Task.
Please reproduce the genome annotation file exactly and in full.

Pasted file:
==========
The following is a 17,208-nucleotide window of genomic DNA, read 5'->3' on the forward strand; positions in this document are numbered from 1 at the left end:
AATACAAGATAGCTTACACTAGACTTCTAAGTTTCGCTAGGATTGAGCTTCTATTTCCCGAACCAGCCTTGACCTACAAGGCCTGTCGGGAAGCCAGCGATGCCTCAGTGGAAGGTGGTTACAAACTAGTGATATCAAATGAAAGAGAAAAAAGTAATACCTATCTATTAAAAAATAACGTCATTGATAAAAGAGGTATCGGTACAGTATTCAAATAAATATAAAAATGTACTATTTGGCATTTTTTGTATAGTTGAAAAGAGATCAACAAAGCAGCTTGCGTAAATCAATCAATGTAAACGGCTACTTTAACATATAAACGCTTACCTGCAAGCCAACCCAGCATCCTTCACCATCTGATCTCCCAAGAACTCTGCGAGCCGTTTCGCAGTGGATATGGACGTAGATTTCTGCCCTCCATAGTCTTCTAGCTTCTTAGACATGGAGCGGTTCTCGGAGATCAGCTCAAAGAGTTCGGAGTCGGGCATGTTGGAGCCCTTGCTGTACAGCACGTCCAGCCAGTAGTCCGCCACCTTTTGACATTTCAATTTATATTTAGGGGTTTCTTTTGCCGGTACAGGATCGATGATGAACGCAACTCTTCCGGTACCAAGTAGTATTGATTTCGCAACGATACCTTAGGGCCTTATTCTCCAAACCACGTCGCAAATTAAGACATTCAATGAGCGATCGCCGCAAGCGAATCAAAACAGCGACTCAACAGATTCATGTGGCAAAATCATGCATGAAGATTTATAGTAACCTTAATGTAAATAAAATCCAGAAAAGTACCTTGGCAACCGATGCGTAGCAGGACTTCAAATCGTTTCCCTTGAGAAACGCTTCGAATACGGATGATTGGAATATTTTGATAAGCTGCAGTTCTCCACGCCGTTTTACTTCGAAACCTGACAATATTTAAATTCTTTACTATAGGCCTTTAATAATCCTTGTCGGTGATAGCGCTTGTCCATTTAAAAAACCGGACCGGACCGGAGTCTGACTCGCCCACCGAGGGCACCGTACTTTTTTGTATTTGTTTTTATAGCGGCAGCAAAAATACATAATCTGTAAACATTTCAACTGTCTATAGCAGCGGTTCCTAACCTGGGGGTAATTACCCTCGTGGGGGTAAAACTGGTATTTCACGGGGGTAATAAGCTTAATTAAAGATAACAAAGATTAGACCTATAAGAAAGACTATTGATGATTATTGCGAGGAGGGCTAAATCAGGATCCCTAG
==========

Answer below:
The following is a 17,208-nucleotide window of genomic DNA, read 5'->3' on the forward strand; positions in this document are numbered from 1 at the left end:
AATACAAGATAGCTTACACTAGACTTCTAAGTTTCGCTAGGATTGAGCTTCTATTTCCCGAACCAGCCTTGACCTACAAGGCCTGTCGGGAAGCCAGCGATGCCTCAGTGGAAGGTGGTTACAAACTAGTGATATCAAATGAAAGAGAAAAAAGTAATACCTATCTATTAAAAAATAACGTCATTGATAAAAGAGGTATCGGTACAGTATTCAAATAAATATAAAAATGTACTATTTGGCATTTTTTGTATAGTTGAAAAGAGATCAACAAAGCAGCTTGCGTAAATCAATCAATGTAAACGGCTACTTTAACATATAAACGCTTACCTGCAAGCCAACCCAGCATCCTTCACCATCTGATCTCCCAAGAACTCTGCGAGCCGTTTCGCAGTGGATATGGACGTAGATTTCTGCCCTCCATAGTCTTCTAGCTTCTTAGACATGGAGCGGTTCTCGGAGATCAGCTCAAAGAGTTCGGAGTCGGGCATGTTGGAGCCCTTGCTGTACAGCACGTCCAGCCAGTAGTCCGCCACCTTTTGACATTTCAATTTATATTTAGGGGTTTCTTTTGCCGGTACAGGATCGATGATGAACGCAACTCTTCCGGTACCAAGTAGTATTGATTTCGCAACGATACCTTAGGGCCTTATTCTCCAAACCACGTCGCAAATTAAGACATTCAATGAGCGATCGCCGCAAGCGAATCAAAACAGCGACTCAACAGATTCATGTGGCAAAATCATGCATGAAGATTTATAGTAACCTTAATGTAAATAAAATCCAGAAAAGTACCTTGGCAACCGATGCGTAGCAGGACTTCAAATCGTTTCCCTTGAGAAACGCTTCGAATACGGATGATTGGAATATTTTGATAAGCTGCAGTTCTCCACGCCGTTTTACTTCGAAACCTGACAATATTTAAATTCTTTACTATAGGCCTTTAATAATCCTTGTCGGTGATAGCGCTTGTCCATTTAAAAAACCGGACCGGACCGGAGTCTGACTCGCCCACCGAGGGCACCGTACTTTTTTGTATTTGTTTTTATAGCGGCAGCAAAAATACATAATCTGTAAACATTTCAACTGTCTATAGCAGCGGTTCCTAACCTGGGGGTAATTACCCTCGTGGGGGTAAAACTGGTATTTCACGGGGGTAATAAGCTTAATTAAAGATAACAAAGATTAGACCTATAAGAAAGACTATTGATGATTATTGCGAGGAGGGCTAAATCAGGATCCCTAG